PlayStation 5, Xbox Series X/S, PlayStation 4, Xbox One, Stadia, PC
Sing your favorite pirate sea shanty at the top of your lungs! If you don’t know any pirate sea shanties, make one up. We have reason to celebrate: Ubisoft’s Skull and Bones launches on November 8 and looks quite good. News of the game’s resurrection (after a long delay) came today in a 20-minute Ubisoft Forward livestream that included a brief look at stunning new gameplay footage.
“Will you live as pawns or die as pirates!” This message kicked off the presentation that included a CGI trailer highlighting intense ship battles and a pirate’s infamy growing over time. Vanessa Sow, a producer from Ubisoft Singapore, says that Skull and Bones has evolved since its 2017 debut.
“Forget everything you know about the traditional pirate fantasy, Skull and Bones is taking a darker and grittier approach with our new game direction,” she said. “We wanted to reimagine what pirates were really like, drawing inspiration from the Indian Ocean during the Golden Age of piracy. You start as a shipwreck survivor, washed up in an unknown, mysterious, and exotic location. This is a world where everything and everyone wants you dead. You’ll come face to face with many dangers: from vicious hippos and crocodiles to violent storms, pirate hunters, powerful corporations, and even the mutiny of your very own crew.”
Designed as an open-sea pirate experience, Skull and Bones starts on a small scale with the player pirating a tiny ship called the Dhow. You are equipped with a basic spear to fend off hungry wildlife as you set sail. In these early stages of play, you collect items and complete contracts for other pirates you befriend. The more work you do, the higher your infamy level, which opens up new blueprints and designs for ships, weapons, and armors.
Ubisoft’s game director Ryan Barnard says naval combat is still the core experience in Skull and Bones. “We want it to be visceral, fast-paced, rewarding, and part of the way we do that is to offer the players a wide variety of weapon choices, which you unlock through Infamy,” he said. “You’ve seen cannons, for instance, but we also have Greek Fire, explosive mortars, and bombards that you can lob onto the decks of the enemy players.” As you make a name for yourself on the high seas, your infamy reaches new ears, which bring additional missions and better rewards.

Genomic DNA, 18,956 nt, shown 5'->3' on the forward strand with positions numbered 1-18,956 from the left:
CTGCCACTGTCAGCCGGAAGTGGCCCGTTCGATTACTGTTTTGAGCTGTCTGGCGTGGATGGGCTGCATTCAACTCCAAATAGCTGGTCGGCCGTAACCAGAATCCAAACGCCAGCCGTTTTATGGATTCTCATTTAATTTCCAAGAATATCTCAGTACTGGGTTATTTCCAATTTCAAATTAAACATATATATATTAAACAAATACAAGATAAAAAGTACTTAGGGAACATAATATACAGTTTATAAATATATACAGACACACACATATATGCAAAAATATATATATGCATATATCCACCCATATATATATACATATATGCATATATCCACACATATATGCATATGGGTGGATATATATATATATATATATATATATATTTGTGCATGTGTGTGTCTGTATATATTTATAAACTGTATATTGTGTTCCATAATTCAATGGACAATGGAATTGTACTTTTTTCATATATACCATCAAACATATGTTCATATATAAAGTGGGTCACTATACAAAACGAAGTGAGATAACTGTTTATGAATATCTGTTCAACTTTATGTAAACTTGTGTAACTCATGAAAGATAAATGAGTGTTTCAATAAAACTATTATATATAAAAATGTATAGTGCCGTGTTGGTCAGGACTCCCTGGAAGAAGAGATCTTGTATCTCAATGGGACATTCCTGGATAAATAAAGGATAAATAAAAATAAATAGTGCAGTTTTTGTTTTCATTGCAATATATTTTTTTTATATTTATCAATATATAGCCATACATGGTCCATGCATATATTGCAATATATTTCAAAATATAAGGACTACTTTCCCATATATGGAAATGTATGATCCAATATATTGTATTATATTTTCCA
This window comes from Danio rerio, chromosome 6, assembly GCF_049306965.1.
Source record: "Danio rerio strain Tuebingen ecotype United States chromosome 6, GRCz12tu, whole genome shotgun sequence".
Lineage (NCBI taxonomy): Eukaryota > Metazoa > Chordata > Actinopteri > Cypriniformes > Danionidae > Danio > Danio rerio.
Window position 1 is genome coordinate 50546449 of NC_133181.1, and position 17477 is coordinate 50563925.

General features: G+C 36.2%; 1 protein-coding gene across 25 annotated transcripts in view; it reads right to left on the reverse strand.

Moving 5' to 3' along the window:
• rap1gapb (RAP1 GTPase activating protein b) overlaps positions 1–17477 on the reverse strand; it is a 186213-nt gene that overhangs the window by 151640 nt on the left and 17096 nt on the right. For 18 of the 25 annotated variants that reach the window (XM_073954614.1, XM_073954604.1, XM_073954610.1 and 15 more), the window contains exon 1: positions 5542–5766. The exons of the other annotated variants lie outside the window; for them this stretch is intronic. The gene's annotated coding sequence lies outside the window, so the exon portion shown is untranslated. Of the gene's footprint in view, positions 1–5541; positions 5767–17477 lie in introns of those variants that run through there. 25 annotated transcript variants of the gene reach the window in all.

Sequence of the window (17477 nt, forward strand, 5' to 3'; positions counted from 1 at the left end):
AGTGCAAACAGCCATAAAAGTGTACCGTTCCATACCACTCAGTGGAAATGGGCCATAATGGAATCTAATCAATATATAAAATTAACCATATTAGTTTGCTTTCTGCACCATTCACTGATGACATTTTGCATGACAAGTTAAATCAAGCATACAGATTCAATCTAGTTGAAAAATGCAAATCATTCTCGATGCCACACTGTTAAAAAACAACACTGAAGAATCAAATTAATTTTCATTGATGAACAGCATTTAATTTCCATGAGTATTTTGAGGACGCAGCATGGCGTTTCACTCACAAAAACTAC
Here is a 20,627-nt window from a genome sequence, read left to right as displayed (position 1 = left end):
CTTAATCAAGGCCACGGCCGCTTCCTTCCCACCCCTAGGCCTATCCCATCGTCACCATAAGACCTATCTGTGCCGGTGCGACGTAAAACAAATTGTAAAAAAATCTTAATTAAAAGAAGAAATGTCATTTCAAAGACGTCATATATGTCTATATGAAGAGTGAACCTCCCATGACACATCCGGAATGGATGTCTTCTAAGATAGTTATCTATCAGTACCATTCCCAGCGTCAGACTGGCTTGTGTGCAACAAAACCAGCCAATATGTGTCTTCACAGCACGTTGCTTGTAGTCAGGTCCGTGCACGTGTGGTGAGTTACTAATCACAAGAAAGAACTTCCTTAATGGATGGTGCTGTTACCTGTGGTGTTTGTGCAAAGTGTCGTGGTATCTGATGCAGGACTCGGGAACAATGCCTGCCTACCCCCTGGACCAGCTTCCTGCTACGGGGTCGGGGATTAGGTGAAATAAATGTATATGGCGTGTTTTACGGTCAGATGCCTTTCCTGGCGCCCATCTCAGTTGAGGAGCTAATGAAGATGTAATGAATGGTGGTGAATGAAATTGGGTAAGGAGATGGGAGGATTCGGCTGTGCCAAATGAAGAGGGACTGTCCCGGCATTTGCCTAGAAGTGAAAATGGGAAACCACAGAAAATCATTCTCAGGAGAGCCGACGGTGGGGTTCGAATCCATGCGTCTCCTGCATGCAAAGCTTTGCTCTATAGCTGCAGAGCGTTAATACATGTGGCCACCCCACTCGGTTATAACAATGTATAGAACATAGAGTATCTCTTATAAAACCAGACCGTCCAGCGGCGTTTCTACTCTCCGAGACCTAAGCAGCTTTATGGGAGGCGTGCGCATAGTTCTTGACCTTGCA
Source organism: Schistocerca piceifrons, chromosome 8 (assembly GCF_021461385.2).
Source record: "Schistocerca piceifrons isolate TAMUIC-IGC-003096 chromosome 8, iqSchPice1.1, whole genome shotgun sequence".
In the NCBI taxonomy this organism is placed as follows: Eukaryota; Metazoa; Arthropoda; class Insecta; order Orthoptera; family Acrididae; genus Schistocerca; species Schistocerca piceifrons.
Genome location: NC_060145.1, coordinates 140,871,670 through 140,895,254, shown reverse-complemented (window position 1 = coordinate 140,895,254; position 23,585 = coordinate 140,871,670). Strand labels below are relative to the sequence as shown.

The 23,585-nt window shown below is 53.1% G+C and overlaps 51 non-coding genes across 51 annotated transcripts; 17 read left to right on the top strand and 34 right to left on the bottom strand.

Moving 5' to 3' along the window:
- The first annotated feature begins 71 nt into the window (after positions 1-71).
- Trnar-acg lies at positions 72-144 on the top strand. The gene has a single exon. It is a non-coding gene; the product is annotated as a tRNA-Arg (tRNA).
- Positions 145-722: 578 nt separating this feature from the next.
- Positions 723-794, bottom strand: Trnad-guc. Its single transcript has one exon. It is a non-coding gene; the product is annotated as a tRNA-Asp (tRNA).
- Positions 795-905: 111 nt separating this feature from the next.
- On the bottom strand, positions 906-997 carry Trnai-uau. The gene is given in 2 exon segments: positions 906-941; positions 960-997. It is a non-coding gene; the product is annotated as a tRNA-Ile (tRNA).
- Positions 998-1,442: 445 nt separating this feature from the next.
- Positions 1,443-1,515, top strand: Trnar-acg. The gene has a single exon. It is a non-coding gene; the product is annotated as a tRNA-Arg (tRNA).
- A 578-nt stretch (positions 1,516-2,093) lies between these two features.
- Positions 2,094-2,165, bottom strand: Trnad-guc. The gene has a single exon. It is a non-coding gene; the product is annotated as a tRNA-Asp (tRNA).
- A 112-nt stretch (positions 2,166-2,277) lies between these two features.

The first footage of this redesigned Skull and Bones game draws the eye to elaborate ship designs and small islands with just as much detail in the foliage, mountainous rocks, and heavily guarded fortresses. We also see a pirate den called Sainte-Anne, where you can freely walk around, talk to vendors to craft new gear, purchase provisions for your next expedition, take on new contracts, and socialize with other players. In one clip, we see a player dancing, a moment that screams of Fortnite and potential purchases.
The ship battles look just like we remember, drawing heavy inspiration from Assassin’s Creed: Black Flag’s excellent naval warfare. As the vessels roar across rolling waves, cannon fire collides with wood, creating an explosion of debris and sails collapsing. We learn that if your ship sinks, you respawn at the nearest den or outpost and may lose some progress. Most of your cargo automatically recovers, and you can travel to your wreckage to gain the rest of it. Odds are you may not find anything there, as other players can grab it first.
We see other on-foot sections, showing the player’s pirate holding a compass on an island and later unearthing a treasure chest. The contracts and exploration are playable in single-player and cooperative play. If you want to take on other players, you can join PvP servers.
Sinking ships is one way to gain supplies, but you can also pull your vessel next to shore to harvest wood from trees, rock, and more. When in gathering mode, you’ll want to bring a cargo ship as it can haul more but be wary of other pirates because this ship is slower than others. Navigation ships sail faster, yet have less HP and cargo space. If you want to battle against rival NPC-controlled pirates, you’ll want to captain the Firepower ship, which has more cannons but is harder to maneuver. All the ships shown are wildly different in design, giving us a glimpse of the customization options.
We don’t know how big the open world is, but the game’s trailer says we’ll be able to explore the Indian Ocean’s coast of Africa and East Indies. You’ll need to watch the skies, as weather can affect your sailing. You could experience violent storms or huge rogue waves. You could also come across dynamic events requiring other players’ help, like taking on a royal fleet and its merchant ships.
After the game launches in November, Ubisoft says players can expect a steady stream of content spanning numerous years.
I liked what I saw of Skull and Bones’ return in this presentation. While it isn’t the Black Flag spiritual successor I was hoping Ubisoft would make, the depth of customization looks fantastic, and I love the idea of starting with nothing and working up to a fleet. That’s a hell of a carrot to dangle in front of the player and I can’t wait.